After following Christ during His earthly ministry, beholding Him after His resurrection, and receiving the Holy Spirit at Pentecost, St. Andrew heeded Our Lord’s commandment to preach the Gospel in all the world and baptize the nations in a most literal and spectacular fashion.
A hermit saw someone laughing and said to him, ‘We have to render an account of our whole life before heaven and earth, and you can laugh?’While this probably strikes most as curmudgeonly, for us Christians, a reference to the Last Judgment ought to inspire sober reflection. How appropriate is frivolity given the desperate spiritual state within which we find ourselves—and the world at large?
When a faith is highly traditional—so traditional that her Tradition is seen as nothing less than the presence of God living and breathing in the life of the Church—it is sure to clash with the sensibilities of a modern, critical, and pluralistic culture such as our own.One of the many sources of friction between the Orthodox Church and contemporary culture is in the exercise of authority.
In baptism, we become partakers of Christ’s glorious victory over sin, death, and the devil. This is not incidental to what takes place in baptism; it is the very heart of what transpires. The candidate for baptism proceeds to “renounce Satan, and all his Angels, and all his works, and all his service, and all his pride,” turns to the west, and literallyspits on the devil and his dominion.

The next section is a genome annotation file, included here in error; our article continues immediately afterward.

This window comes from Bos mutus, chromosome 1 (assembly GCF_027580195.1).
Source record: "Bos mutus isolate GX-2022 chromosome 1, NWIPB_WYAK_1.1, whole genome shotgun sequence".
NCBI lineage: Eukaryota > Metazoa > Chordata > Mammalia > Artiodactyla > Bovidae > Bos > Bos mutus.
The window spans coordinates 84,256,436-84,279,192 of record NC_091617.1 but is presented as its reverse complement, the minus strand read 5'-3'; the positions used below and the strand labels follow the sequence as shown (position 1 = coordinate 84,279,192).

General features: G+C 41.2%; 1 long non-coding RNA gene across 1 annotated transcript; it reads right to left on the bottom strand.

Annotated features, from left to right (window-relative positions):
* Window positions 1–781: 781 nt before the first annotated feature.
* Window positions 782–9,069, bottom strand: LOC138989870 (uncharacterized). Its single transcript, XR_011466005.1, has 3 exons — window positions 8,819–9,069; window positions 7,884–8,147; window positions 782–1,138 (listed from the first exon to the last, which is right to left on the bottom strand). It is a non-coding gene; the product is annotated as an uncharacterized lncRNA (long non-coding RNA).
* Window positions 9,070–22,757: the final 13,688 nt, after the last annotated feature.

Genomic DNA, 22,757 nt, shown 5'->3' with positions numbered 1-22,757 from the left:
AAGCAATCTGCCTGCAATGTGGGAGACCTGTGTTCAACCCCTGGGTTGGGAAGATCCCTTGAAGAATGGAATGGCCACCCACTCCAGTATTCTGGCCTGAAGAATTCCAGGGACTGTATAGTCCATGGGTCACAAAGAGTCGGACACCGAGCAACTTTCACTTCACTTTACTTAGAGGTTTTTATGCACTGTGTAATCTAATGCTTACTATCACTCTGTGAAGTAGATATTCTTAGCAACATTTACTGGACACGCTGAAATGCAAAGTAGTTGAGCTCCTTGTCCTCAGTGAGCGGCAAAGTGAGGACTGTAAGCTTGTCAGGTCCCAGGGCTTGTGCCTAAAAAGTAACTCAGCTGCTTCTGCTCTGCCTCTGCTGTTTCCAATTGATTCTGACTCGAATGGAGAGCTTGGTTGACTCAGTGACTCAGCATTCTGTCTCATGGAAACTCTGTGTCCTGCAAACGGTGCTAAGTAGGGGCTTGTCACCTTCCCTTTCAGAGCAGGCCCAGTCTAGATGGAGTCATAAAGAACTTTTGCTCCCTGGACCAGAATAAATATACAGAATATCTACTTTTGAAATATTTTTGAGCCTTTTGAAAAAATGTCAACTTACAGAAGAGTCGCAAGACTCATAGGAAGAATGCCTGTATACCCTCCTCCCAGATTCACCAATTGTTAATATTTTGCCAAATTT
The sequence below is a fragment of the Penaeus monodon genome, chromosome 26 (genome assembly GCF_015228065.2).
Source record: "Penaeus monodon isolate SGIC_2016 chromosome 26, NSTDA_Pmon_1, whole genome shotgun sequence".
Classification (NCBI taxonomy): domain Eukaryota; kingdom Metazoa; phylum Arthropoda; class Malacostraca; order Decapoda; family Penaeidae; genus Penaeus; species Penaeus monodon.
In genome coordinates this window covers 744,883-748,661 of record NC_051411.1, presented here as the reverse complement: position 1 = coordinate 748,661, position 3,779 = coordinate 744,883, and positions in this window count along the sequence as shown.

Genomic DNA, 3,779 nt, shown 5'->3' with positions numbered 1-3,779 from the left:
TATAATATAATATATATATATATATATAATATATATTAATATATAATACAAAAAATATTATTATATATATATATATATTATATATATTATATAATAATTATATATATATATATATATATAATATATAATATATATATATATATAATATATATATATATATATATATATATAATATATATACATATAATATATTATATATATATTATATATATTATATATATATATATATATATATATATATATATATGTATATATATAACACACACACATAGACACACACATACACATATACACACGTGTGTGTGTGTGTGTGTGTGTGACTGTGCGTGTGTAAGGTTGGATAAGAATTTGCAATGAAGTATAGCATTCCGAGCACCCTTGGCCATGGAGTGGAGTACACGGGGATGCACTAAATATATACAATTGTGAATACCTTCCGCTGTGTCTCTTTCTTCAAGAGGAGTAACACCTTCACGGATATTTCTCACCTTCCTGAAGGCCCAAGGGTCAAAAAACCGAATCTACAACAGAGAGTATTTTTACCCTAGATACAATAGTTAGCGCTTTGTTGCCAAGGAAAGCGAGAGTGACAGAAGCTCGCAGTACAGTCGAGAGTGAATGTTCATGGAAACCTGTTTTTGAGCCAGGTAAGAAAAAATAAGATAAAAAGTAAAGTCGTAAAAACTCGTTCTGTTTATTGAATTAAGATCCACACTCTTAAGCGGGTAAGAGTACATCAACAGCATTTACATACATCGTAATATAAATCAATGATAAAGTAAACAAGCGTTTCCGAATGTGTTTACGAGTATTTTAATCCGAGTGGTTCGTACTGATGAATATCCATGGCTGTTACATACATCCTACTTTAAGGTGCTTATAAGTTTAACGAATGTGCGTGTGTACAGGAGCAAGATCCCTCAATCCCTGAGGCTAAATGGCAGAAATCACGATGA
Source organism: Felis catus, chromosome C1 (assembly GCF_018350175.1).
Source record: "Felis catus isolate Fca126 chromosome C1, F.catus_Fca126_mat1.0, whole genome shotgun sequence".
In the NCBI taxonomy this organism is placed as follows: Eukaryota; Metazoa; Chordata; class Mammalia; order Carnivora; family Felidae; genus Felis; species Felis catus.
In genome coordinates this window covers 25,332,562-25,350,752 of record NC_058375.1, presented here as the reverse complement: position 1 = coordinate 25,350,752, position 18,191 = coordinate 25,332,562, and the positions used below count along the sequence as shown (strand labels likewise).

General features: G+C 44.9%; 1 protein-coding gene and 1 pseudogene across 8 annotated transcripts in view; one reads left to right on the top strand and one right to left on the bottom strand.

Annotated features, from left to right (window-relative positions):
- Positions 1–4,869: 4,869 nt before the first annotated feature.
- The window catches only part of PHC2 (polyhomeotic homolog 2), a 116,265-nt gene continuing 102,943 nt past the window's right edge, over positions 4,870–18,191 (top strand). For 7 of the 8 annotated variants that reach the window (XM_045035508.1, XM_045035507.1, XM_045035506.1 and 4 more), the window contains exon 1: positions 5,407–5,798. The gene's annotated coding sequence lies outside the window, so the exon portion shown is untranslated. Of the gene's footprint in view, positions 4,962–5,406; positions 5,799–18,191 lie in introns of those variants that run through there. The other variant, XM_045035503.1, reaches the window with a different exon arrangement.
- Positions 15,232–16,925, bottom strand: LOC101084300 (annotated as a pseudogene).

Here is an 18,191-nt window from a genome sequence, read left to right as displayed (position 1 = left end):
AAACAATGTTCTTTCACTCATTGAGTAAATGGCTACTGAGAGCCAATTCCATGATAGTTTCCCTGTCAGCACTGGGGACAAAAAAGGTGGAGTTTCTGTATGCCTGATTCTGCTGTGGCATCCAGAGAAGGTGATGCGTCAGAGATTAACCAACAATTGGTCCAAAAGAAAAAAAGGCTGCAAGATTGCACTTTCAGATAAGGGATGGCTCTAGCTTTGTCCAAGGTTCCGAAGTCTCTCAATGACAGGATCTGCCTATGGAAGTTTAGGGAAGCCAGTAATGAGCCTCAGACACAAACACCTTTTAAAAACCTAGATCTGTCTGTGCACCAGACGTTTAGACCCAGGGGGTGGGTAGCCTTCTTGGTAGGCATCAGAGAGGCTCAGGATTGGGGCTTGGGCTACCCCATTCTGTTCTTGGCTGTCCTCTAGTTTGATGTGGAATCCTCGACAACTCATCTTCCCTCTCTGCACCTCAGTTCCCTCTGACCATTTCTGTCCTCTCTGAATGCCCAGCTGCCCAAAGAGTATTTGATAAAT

To a culture whose core values are self-fulfillment, self-satisfaction, and self-sovereignty, Orthodox monastic life appears as an affront and a scandal. What could be more contrary to our individualistic society which prizes comfort, ease, and “freedom” above all other concerns than a life of utter self-abasement, strict obedience, and striving after Holy suffering for Christ’s sake?
For modern western Christians (who typically have very little exposure to Orthodox Christianity), it’s often difficult to grasp the nature of the divide between east and west. In my experience, most reflexively tend to reduce the differences in their mind to being relatively superficial or inessential. But the divide runs much deeper than most tend to realize.